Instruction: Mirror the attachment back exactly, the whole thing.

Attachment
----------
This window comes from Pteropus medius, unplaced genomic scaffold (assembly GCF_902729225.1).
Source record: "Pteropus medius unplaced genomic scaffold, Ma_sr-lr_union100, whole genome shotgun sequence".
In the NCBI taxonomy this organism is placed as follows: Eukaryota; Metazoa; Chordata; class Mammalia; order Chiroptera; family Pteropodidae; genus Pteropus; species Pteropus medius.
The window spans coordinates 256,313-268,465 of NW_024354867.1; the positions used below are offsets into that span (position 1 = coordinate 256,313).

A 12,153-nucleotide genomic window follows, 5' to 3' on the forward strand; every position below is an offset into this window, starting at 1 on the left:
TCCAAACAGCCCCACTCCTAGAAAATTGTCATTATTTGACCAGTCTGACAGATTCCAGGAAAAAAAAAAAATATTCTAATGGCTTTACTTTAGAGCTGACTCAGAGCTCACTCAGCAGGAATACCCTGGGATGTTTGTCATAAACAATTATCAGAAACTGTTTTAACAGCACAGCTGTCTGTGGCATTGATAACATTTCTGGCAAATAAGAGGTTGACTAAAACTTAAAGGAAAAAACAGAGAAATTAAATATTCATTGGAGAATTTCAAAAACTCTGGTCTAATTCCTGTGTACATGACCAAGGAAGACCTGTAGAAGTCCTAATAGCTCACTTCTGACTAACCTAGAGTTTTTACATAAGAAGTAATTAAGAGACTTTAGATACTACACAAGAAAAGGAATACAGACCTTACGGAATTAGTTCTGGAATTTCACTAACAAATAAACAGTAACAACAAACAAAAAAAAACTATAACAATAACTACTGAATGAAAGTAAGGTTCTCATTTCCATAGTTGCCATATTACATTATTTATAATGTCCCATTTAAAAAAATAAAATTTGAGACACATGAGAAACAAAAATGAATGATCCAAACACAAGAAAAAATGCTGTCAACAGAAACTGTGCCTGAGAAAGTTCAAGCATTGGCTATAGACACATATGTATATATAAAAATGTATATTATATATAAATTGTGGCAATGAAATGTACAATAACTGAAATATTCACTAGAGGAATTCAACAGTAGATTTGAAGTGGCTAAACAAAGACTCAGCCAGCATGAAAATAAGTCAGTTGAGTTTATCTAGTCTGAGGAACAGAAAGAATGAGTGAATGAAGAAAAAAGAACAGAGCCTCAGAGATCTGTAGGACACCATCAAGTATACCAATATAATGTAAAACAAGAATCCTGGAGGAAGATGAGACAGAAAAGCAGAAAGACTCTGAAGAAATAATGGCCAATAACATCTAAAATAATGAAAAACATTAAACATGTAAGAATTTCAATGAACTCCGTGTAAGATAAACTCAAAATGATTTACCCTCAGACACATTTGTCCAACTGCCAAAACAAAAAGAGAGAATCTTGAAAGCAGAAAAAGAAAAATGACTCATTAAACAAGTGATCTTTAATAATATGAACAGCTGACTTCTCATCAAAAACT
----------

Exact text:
This window comes from Pteropus medius, unplaced genomic scaffold (assembly GCF_902729225.1).
Source record: "Pteropus medius unplaced genomic scaffold, Ma_sr-lr_union100, whole genome shotgun sequence".
In the NCBI taxonomy this organism is placed as follows: Eukaryota; Metazoa; Chordata; class Mammalia; order Chiroptera; family Pteropodidae; genus Pteropus; species Pteropus medius.
The window spans coordinates 256,313-268,465 of NW_024354867.1; the positions used below are offsets into that span (position 1 = coordinate 256,313).

A 12,153-nucleotide genomic window follows, 5' to 3' on the forward strand; every position below is an offset into this window, starting at 1 on the left:
TCCAAACAGCCCCACTCCTAGAAAATTGTCATTATTTGACCAGTCTGACAGATTCCAGGAAAAAAAAAAAATATTCTAATGGCTTTACTTTAGAGCTGACTCAGAGCTCACTCAGCAGGAATACCCTGGGATGTTTGTCATAAACAATTATCAGAAACTGTTTTAACAGCACAGCTGTCTGTGGCATTGATAACATTTCTGGCAAATAAGAGGTTGACTAAAACTTAAAGGAAAAAACAGAGAAATTAAATATTCATTGGAGAATTTCAAAAACTCTGGTCTAATTCCTGTGTACATGACCAAGGAAGACCTGTAGAAGTCCTAATAGCTCACTTCTGACTAACCTAGAGTTTTTACATAAGAAGTAATTAAGAGACTTTAGATACTACACAAGAAAAGGAATACAGACCTTACGGAATTAGTTCTGGAATTTCACTAACAAATAAACAGTAACAACAAACAAAAAAAAACTATAACAATAACTACTGAATGAAAGTAAGGTTCTCATTTCCATAGTTGCCATATTACATTATTTATAATGTCCCATTTAAAAAAATAAAATTTGAGACACATGAGAAACAAAAATGAATGATCCAAACACAAGAAAAAATGCTGTCAACAGAAACTGTGCCTGAGAAAGTTCAAGCATTGGCTATAGACACATATGTATATATAAAAATGTATATTATATATAAATTGTGGCAATGAAATGTACAATAACTGAAATATTCACTAGAGGAATTCAACAGTAGATTTGAAGTGGCTAAACAAAGACTCAGCCAGCATGAAAATAAGTCAGTTGAGTTTATCTAGTCTGAGGAACAGAAAGAATGAGTGAATGAAGAAAAAAGAACAGAGCCTCAGAGATCTGTAGGACACCATCAAGTATACCAATATAATGTAAAACAAGAATCCTGGAGGAAGATGAGACAGAAAAGCAGAAAGACTCTGAAGAAATAATGGCCAATAACATCTAAAATAATGAAAAACATTAAACATGTAAGAATTTCAATGAACTCCGTGTAAGATAAACTCAAAATGATTTACCCTCAGACACATTTGTCCAACTGCCAAAACAAAAAGAGAGAATCTTGAAAGCAGAAAAAGAAAAATGACTCATTAAACAAGTGATCTTTAATAATATGAACAGCTGACTTCTCATCAAAAACT